ocal soccer players will have a new look, a new logo and a new sponsorship after Abbotsford Minor Soccer announced a sponsorship deal with Magnuson Ford on Friday. Abbotsford soccer will, as of April 2011, be known as the Magnuson Ford Mariners Football Club, and will feature a new jersey, logo and sponsor on all jerseys. Final terms of the deal are still being hammered out, however both parties have said they are happy with the partnership. “It’s a great thing for the club,” said Abbotsford Minor Soccer general manager Brad Nicholl. “We’ve been hoping for something like this for years and years. I’ve been involved for 20 years now and we’ve always talked about it, dreamed about it and then this deal just came our way. “The potential is there for us to secure a lot of funds if we work hard at it with Magnuson Ford, and they’ve stepped up and made that possible for us.” Layne Magnuson, president and using soccer fields in Abbotsford. “It really hits the budget hard,” principal dealer at Magnuson Ford in Abbotsford said he had been search- he said. ing for a local sports organization in Nicholl said the sponsorship deal the city to partner with, and the soc- also helps raise the profile of soccer cer association was a perfect fit. in Abbotsford, and that a lack of “It’s probably going to be our big- notoriety may have been something gest community initiative that we’ve that hindered any sponsorship proshad so far,” he told the Times Mon- pects in the past. day. Despite a low profile, Magnuson “It helps all types of kids.” said it was the soccer association’s Magnuson said the decision to overall reputation that was the drivsponsor soccer was based on the suc- ing factor behind this deal. cess Metro Ford has “This club is one had in Coquitlam. of the top clubs in The partnership “We’ve been hoping for the province,” he between those two something like this for said. o rg a n i z a t i o n h a s “We talked to the been running for years and years. I’ve guys at Metro Ford over 25 years. [soccer] about the been involved for 20 “Metro Ford is conAbbotsford Minor sidered to be a great years now and we’ve Soccer association community partner we found out always talked about it...” and and they are a role they were a great model for what we club. want our dealership – Brad Nicholl Abbotsford Soccer “ Yo u w o u l d n’t to be like,” said Magwant to align with nuson in a release somebody that is last week. going to make your company look With 1,700 kids playing soccer bad and this works with what we’re in Abbotsford, the deal allows the trying to do.” organization to keep registration fees Plans are in the works for an offisteady, said Nicholl. cial Magnuson Ford Mariners F.C. “We haven’t raised costs for four launch party for April 9. years now and we’re continue to do Registration for spring soccer in that,” he said. Abbotsford goes tonight. Nicholl said that this is especially For more information, check out important due to the rising cost of www.abbotsfordsoccer.com.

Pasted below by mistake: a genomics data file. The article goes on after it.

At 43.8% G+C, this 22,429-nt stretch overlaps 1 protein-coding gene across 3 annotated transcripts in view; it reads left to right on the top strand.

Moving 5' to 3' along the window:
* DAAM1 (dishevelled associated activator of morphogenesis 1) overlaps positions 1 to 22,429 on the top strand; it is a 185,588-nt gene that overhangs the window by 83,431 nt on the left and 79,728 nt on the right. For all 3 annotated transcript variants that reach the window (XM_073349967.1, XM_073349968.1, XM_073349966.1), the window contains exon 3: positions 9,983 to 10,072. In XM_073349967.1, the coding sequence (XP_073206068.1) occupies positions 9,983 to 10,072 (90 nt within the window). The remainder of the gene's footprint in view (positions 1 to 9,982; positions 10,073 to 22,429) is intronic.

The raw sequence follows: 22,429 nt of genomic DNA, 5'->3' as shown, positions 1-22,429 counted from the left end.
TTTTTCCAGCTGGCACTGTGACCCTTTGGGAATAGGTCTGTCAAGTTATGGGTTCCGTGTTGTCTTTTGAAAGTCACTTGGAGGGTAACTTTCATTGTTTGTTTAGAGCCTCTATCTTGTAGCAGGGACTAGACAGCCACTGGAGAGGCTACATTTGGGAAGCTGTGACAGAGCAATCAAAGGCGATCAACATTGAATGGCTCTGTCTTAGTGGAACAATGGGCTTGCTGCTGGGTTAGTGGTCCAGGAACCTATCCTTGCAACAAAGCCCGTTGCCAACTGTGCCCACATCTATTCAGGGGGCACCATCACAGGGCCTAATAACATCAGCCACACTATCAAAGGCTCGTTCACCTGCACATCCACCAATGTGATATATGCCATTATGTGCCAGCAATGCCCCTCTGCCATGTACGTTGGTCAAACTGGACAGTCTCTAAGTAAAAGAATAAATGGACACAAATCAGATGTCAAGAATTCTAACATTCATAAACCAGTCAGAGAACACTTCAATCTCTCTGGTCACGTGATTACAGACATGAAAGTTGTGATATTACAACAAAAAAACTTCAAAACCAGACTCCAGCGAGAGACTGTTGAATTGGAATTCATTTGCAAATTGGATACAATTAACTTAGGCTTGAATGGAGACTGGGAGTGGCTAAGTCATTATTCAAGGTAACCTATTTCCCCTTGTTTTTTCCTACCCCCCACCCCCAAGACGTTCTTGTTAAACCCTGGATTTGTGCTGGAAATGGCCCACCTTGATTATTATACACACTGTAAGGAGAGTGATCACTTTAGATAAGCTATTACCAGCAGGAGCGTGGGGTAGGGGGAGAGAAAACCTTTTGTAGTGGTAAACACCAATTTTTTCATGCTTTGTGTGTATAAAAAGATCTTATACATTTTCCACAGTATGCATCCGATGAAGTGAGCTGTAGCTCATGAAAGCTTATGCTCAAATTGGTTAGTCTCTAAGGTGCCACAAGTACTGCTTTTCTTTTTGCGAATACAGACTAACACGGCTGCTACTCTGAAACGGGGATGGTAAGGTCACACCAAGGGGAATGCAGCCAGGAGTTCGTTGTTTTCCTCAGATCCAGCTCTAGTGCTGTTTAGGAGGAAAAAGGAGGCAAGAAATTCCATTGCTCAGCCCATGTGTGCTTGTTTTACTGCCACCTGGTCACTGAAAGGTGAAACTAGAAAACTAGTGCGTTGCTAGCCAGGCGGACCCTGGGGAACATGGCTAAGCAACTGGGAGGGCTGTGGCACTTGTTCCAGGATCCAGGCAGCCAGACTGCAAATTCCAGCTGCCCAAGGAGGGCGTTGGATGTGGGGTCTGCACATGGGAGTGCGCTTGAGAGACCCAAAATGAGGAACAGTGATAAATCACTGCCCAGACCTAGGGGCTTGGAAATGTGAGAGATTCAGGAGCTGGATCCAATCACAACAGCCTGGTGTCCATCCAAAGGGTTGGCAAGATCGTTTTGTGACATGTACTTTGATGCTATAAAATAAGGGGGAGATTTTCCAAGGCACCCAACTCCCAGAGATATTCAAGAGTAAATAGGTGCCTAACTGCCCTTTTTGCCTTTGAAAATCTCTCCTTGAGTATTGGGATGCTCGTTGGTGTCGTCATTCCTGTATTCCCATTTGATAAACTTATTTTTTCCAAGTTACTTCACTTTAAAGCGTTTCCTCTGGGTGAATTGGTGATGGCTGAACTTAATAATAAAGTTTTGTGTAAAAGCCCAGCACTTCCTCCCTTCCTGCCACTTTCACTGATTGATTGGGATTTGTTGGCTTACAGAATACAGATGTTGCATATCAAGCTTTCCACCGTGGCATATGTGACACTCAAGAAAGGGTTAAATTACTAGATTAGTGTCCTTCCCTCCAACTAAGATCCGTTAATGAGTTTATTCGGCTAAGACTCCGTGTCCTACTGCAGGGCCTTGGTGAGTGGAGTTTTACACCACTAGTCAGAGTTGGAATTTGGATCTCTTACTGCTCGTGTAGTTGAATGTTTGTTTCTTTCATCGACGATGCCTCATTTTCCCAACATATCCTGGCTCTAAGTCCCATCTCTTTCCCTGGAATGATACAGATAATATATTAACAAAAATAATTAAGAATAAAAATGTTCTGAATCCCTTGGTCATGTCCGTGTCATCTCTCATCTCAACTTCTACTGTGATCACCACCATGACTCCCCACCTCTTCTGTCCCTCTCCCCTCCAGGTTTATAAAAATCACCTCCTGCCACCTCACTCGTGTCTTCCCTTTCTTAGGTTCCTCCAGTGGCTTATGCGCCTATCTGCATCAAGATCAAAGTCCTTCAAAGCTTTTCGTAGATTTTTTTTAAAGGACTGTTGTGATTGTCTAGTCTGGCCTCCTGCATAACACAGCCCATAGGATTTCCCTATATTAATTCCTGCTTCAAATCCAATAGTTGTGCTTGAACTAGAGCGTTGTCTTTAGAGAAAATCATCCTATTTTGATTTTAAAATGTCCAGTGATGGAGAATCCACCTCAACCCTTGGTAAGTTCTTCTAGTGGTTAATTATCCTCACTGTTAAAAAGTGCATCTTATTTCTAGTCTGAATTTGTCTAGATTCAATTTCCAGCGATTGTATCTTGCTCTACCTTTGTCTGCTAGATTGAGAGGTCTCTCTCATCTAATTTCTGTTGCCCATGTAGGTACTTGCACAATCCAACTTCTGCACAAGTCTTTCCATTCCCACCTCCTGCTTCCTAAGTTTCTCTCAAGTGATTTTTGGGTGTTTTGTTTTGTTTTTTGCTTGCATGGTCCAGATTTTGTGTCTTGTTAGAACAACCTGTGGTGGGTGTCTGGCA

A17

– JEAN KONDA-WITTE/TIMES